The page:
*WARNING: This post is full of Breaking Bad spoilers. If you are yet to reach the epic conclusion or haven’t even started yet but fully intend to (and so you should), DO NOT READ ANY FURTHER. I will have no one crying ‘spoil sport’ by the end, thank you.*
Since finishing what has been widely dubbed as ‘one of the greatest TV series of all time’, I’ve had an overwhelming desire to write some kind of ‘ode’ to Breaking Bad. I’ve attempted to start writing this (for want of a better word) tribute, several times, but have continually given up due to not being able to vocalise what I’d like to say as eloquently as it deserves. But equally I can’t seem to just ‘delete draft’ and write about something else. So I’m going to hash this out, ok? And then I’m going to go back to the beginning and critique/spell check/decide if I want to post it or not.
You see, when something has such a profound effect on me, or when I feel grief (which I think I genuinely felt as the final credits rolled), I like to write about it. When my family cat died after 15 years of being my ‘best friend’ (bear with me here), I wrote him a love letter which, to this day, sits in the notes section of my limited-edition leather Filofax. And several years later when our kitten, Mia, got knocked over and killed by a car, I found Thomas’ love note and wrote another one for her. I’m scared to forget, you see. It’s pathetic, I know, but taking the feelings and words and memories out of my head and putting them on to paper (or in this case, in to a blog post), somehow immortalises the very thing I’ve lost. Not to mention the fact it’s ruddy cathartic.
And now I’ve told the world I have love letters to my two dead cats in the back of my Filofax. Brilliant.
Now before you start judging me as some freaky fan person who’s going to get a tattoo of Walter White’s face on my arm, I don’t feel like I’ve lost a best friend or a loved one, for the record. But with the demise of Breaking Bad I do feel like I’ve lost something. Or like something has been lost. I’m also unable to talk to any of my nearest and dearest about it, because most of my close friends/colleagues/loved ones haven’t even started this televisual treat yet, let alone finished it. I’ve tried Paul, he just grunts. (He’s not a dissector like me.)
We finished the final, brutal, epic episode last Friday night, having devoured all five seasons in 10 weeks like ravenous dogs. Even though the final scenes had me shouting at the telly through my tears (“Hug him, Skyler! Just reach out and touch his hand! Tell him you forgive him- this is your last chance!!!”), I do feel it was a perfect conclusion to a perfect creation. Well, an almost perfect creation. I won’t mention Season 3’s bizarre, budget-saving bottle episode, ‘Fly’. Oh, whoops, I have. (It was the longest hour of my life.)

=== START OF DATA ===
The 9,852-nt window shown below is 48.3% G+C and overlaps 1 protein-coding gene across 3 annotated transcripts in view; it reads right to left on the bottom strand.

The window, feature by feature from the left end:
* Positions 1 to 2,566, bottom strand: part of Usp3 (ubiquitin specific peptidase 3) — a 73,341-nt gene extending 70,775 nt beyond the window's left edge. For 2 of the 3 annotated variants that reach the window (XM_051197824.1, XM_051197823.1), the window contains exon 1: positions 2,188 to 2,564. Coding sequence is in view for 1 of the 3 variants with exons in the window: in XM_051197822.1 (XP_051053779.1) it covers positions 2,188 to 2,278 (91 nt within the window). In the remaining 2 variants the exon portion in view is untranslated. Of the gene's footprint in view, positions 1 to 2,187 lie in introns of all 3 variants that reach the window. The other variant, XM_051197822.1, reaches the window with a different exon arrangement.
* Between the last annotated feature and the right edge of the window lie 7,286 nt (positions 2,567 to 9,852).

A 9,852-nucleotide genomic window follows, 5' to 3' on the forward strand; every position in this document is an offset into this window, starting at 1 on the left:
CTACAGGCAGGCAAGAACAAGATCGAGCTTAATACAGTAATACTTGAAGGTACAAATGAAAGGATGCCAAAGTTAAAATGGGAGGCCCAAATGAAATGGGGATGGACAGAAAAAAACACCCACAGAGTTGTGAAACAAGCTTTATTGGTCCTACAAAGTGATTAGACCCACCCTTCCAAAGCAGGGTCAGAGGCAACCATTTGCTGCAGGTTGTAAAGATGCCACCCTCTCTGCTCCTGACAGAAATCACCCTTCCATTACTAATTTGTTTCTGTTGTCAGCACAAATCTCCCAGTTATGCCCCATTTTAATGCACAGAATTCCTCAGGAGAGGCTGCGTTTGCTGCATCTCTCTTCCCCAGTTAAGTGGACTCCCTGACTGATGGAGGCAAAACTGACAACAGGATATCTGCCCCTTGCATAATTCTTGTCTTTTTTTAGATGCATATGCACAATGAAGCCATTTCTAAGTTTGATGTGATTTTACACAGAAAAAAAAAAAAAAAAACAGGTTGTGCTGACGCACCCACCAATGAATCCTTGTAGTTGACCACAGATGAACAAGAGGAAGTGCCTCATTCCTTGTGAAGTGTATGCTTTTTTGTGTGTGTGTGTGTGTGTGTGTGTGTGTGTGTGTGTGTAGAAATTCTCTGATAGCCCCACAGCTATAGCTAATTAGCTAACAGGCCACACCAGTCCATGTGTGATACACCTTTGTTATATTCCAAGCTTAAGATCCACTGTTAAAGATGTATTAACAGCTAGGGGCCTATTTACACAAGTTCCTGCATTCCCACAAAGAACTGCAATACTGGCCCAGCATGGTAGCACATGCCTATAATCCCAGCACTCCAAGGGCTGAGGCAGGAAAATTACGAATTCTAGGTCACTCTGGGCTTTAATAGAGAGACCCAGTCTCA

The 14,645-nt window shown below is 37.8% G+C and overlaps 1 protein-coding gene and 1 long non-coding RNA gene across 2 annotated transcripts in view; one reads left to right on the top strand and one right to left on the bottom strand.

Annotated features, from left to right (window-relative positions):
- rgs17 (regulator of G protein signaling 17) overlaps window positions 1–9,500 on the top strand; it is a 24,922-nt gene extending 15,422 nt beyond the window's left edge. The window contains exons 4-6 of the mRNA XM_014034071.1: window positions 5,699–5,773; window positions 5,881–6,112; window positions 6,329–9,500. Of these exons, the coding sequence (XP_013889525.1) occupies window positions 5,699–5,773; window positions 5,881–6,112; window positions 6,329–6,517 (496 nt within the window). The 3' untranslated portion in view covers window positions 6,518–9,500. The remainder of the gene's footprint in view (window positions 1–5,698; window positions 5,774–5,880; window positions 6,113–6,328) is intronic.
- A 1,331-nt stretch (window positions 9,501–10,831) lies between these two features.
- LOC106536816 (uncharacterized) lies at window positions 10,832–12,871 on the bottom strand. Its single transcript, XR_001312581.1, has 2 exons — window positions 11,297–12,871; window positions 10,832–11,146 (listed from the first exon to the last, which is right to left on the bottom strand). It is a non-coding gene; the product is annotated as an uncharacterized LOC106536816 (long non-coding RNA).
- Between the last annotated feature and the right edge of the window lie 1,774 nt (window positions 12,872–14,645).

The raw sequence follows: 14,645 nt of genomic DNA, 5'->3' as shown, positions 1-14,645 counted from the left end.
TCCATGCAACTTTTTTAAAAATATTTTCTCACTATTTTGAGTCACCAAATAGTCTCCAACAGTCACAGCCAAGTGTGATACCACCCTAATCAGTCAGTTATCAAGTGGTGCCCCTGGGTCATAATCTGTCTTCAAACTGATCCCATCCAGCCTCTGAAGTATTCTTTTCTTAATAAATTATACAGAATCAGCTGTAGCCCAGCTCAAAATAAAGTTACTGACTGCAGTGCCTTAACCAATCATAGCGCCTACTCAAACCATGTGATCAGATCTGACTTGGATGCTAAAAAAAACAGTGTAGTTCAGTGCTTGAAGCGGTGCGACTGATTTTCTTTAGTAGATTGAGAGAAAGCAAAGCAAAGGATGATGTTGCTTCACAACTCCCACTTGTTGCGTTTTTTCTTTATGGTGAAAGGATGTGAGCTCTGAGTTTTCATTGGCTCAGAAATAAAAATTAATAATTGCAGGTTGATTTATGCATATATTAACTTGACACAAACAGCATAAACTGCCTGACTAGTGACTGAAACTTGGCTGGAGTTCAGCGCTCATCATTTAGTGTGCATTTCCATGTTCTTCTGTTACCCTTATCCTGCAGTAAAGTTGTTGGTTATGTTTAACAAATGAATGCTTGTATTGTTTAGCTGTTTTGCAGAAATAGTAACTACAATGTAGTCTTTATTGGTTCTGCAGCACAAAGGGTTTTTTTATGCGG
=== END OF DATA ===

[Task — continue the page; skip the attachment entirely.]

So what was it about Breaking Bad that made it so damn good? (Apart from the ‘Fly’ episode.) Why did the ratings grow with every episode and why has it become such a cultural phenomenon?? Well, I’m not going to try answer those questions. That’s dissertation fodder for a media student, that is. But what I am going to do is give you 7 reasons why I loved it so. Because this is my blog and I can.
1. It got better with age.
Not that I’ve ever had one, but like a fine wine it just got better and better with each season, which, for all of us currently suffering the third season of Homeland, we know is no mean feat. From Krazy-8 and Tuco, to Gustavo Fring, the Mexican cousins, cartel boss Don Eladio, Jack and his gang, and, tragically, Hank, Walt and Jesse had their fair share of enemies hell-bent on bringing their business and working relationship to an end. With each season’s climax, I found myself wondering what the hell was going to happen next… and I was always delighted with the darker, even more gruesomely intense outcome. Except, I wasn’t, because I also desperately wanted Walt to get away with it, for Jesse to be adopted by the White family, and for everyone to forgive and forget. But, erm, I think Walt poisoning an 11-year old child may have put an end to that ever being a possible resolution.
2. It was totally and utterly original.
People started talking about Breaking Bad years ago, but I was put off watching it by the rather bleak-sounding synopsis. Chemistry teacher gets diagnosed with terminal cancer and starts making drugs to pay for his treatment. Sounded grim to me, and at the time I was far more interested in watching Claire Danes try to catch a terrorist. But of course, Walter White and his creator, Vince Gilligan, had me gripped from episode one. It was such a random and unusual premise, set against the vast, cinematic backdrop of the New Mexican desert, but one that felt entirely plausible thanks to a motley crew of interesting and believable characters, a darkly comic script laced with sincerity and pathos, and an ever-evolving plot that kept it’s core values (family, greed and moral compromise) at heart.